DOING BUSINESS IN ANGOLA 14
6 – TAXATION Within the scope of the Angolan Tax System Reform Project, some important amendments were approved by the National Assembly on 30 December 2011. Although some of these have not been published in the National Gazette (Diário da República), we have included comments (in italics) which should help to elucidate the main changes which will occur.
INDUSTRIAL TAX SUBJECTIVE INCIDENCE Individual persons who are residents in Angola and have a commercial or industrial activity in the country, collective persons which have their head offices in Angola and entities which may or may not have their head office in Angola but have a commercial or industrial activity in the country are subject to tax. A resident company is taxed on its worldwide income. Non-residents which obtain income in Angola are subject to the same rules as residents. GROUP A Entities classified in Group A include joint stock companies, public companies with capital greater than 35 Unidade de Correcção Fiscal (UCFs), financial and insurance institutions, Angolan companies operating abroad, foreign entities having a permanent establishment in Angola and other taxpayers which have an average turnover in the last three years over 70 UCFs. A UCF is a reference value used to establish a taxpayer’s tax liability. The UCF is periodically adjusted by the Minister of Finance based on oil prices, exchange rates against the US dollar and the consumer price index. Under the new changes, the limits defining the entities mandatorily included in Group A are updated to a share capital exceeding AOA 1,100,000 or total revenue exceeding AOA 30,000,000. GROUP B This group comprises taxpayers which do not fall under Groups A or C, as well as those who carry out a one-off activity of a commercial or industrial nature. GROUP C Group C comprises any individual who: Is included in a trade list Does not keep a set of accounts Works for himself and does not have more than three employees Does not make use of more than two vehicles, and Whose annual gross turnover does not exceed 13 UCFs. Under the new changes, this group will no longer be subject to this tax, being subject to personal income tax (IRT).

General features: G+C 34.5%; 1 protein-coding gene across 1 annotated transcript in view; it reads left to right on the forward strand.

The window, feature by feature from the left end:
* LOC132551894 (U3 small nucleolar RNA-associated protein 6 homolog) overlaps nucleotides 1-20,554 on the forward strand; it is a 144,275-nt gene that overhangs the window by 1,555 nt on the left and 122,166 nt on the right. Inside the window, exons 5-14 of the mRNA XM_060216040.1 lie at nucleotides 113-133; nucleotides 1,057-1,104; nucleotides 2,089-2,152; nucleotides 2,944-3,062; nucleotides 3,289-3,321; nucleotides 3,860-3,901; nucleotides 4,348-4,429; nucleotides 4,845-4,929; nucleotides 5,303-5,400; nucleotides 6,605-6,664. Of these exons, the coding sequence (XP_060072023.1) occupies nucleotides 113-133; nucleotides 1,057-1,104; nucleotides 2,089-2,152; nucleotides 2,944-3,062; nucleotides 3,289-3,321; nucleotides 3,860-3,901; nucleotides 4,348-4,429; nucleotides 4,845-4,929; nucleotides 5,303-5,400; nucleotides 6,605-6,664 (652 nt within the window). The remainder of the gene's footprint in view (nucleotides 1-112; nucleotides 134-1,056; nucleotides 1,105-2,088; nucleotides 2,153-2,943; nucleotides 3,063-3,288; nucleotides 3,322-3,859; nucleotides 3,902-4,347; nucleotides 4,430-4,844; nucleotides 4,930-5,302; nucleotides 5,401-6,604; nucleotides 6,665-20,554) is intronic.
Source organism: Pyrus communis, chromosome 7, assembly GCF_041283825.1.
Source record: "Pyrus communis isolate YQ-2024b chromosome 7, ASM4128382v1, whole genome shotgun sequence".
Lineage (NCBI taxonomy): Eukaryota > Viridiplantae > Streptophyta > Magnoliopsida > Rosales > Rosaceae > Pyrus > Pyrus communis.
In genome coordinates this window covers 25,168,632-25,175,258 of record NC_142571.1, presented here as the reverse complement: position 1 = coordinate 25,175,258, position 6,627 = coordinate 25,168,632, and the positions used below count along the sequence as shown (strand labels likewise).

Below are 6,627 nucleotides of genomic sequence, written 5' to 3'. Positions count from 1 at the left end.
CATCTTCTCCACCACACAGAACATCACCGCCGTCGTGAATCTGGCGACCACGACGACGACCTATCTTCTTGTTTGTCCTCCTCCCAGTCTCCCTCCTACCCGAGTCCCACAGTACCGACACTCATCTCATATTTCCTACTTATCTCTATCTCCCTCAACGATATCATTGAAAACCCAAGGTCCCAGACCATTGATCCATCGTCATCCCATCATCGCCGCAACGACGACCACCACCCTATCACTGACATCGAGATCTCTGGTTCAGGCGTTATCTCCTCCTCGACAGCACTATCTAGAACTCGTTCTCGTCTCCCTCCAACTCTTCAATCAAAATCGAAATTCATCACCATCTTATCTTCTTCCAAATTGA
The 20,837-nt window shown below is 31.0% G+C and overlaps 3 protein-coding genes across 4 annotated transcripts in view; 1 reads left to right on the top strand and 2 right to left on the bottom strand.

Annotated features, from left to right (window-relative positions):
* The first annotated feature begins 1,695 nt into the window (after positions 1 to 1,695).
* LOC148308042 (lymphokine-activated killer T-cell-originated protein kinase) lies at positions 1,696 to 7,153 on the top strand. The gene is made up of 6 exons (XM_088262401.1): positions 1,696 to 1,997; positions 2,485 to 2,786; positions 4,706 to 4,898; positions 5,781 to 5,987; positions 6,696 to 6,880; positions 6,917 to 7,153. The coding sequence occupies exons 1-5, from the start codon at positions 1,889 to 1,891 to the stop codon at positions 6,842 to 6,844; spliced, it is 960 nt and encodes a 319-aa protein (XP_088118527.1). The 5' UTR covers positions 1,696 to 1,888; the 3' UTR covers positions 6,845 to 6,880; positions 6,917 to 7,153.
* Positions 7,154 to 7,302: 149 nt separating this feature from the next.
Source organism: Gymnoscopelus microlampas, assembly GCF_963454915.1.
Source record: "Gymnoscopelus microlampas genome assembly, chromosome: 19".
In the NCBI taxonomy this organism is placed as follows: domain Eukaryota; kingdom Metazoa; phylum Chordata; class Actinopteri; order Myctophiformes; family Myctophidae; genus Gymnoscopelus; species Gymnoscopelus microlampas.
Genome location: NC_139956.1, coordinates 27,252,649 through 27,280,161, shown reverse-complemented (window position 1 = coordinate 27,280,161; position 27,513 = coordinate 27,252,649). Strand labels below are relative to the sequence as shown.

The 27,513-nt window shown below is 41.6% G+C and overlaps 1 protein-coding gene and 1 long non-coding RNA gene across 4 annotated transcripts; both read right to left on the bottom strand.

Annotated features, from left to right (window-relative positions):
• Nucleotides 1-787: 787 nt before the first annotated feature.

DOING BUSINESS IN ANGOLA 15
TAX DETERMINATION The tax is calculated based on a company’s financial statements with the adjustments allowed by the Law. Adjustments include those set out in the sections below. DEPRECIATION Depreciation defines the useful life of each asset. Beyond this useful life, the depreciation charge will not be considered as a tax cost. The following are not considered as costs allowed for tax deduction purposes: Costs related to the acquisition of land Depreciations not accounted for as costs or exceeding the authorised limits 30% of the depreciation addition which results from the re-evaluation of the assets. PROVISIONS Companies may deduct the following for industrial tax purposes: Bad debts, to the annual percentage of 2% (3% likely under the new changes) or 6% accumulated (also likely to be updated in the changes) Judicial proceedings (subject to strict conditions under the changes) Inventory depreciation (between 1% annual and 8% accumulated), according to the sectors chosen by the investor (the changes will introduce market value as a basis for the calculation of this provision) Technical reserve to cover costs for industrial accidents and professional diseases (revoked under the proposed changes unless insurances are taken out). COST DOCUMENTATION The new IRT proposals introduce categories of costs which are not accepted for tax purposes and subject to autonomous taxation: Inadequately documented costs – 2% Undocumented costs – 2% Costs incurred with confidential expenses – 15% or 30% when these generate a cost or revenue for a taxpayer in any manner exempt or not subject to industrial tax. RATES The rate of industrial tax is 35% (20% in cases where income is exclusively derived from rural activities). However, the rate can be reduced if a company is located in a poor area. Under the new changes, the rate will be reduced to 30%. It may decrease further in certain cases of duly licensed private investment projects. PAYMENT OF INDUSTRIAL TAX Industrial tax must be paid by 31 of May of the year following the year for which tax is due. However, 75% of the final tax amount (based on the previous year’s tax return) must be paid in interim payments in January, February and March. Special tax regulations apply to companies in the petroleum and mining sectors.
DOING BUSINESS IN ANGOLA 16